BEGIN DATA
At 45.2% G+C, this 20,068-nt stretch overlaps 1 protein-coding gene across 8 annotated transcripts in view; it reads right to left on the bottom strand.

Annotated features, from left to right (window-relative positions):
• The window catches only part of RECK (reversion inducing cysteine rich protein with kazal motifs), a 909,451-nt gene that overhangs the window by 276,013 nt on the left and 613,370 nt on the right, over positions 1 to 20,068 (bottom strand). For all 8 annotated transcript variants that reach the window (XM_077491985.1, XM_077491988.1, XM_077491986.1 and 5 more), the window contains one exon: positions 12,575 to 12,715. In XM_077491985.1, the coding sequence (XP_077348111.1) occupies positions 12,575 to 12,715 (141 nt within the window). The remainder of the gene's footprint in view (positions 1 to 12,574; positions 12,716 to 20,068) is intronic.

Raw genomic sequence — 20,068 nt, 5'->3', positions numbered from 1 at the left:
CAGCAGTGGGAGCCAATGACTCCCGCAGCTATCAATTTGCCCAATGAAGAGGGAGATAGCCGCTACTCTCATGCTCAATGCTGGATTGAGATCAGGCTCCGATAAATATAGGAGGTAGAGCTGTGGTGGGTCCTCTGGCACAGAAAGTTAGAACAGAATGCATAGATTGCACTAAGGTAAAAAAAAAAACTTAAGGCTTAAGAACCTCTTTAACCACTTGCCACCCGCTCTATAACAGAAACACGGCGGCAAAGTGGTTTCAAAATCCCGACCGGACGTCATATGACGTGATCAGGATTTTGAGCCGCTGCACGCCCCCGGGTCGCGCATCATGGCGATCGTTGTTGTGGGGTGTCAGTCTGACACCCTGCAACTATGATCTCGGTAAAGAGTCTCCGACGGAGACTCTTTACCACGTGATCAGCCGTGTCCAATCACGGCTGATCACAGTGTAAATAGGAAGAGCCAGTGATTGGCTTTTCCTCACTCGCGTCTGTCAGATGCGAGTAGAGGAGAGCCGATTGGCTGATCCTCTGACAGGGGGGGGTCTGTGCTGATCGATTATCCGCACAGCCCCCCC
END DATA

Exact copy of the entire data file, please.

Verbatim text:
At 45.2% G+C, this 20,068-nt stretch overlaps 1 protein-coding gene across 8 annotated transcripts in view; it reads right to left on the bottom strand.

Annotated features, from left to right (window-relative positions):
• The window catches only part of RECK (reversion inducing cysteine rich protein with kazal motifs), a 909,451-nt gene that overhangs the window by 276,013 nt on the left and 613,370 nt on the right, over positions 1 to 20,068 (bottom strand). For all 8 annotated transcript variants that reach the window (XM_077491985.1, XM_077491988.1, XM_077491986.1 and 5 more), the window contains one exon: positions 12,575 to 12,715. In XM_077491985.1, the coding sequence (XP_077348111.1) occupies positions 12,575 to 12,715 (141 nt within the window). The remainder of the gene's footprint in view (positions 1 to 12,574; positions 12,716 to 20,068) is intronic.

Raw genomic sequence — 20,068 nt, 5'->3', positions numbered from 1 at the left:
CAGCAGTGGGAGCCAATGACTCCCGCAGCTATCAATTTGCCCAATGAAGAGGGAGATAGCCGCTACTCTCATGCTCAATGCTGGATTGAGATCAGGCTCCGATAAATATAGGAGGTAGAGCTGTGGTGGGTCCTCTGGCACAGAAAGTTAGAACAGAATGCATAGATTGCACTAAGGTAAAAAAAAAAACTTAAGGCTTAAGAACCTCTTTAACCACTTGCCACCCGCTCTATAACAGAAACACGGCGGCAAAGTGGTTTCAAAATCCCGACCGGACGTCATATGACGTGATCAGGATTTTGAGCCGCTGCACGCCCCCGGGTCGCGCATCATGGCGATCGTTGTTGTGGGGTGTCAGTCTGACACCCTGCAACTATGATCTCGGTAAAGAGTCTCCGACGGAGACTCTTTACCACGTGATCAGCCGTGTCCAATCACGGCTGATCACAGTGTAAATAGGAAGAGCCAGTGATTGGCTTTTCCTCACTCGCGTCTGTCAGATGCGAGTAGAGGAGAGCCGATTGGCTGATCCTCTGACAGGGGGGGGTCTGTGCTGATCGATTATCCGCACAGCCCCCCC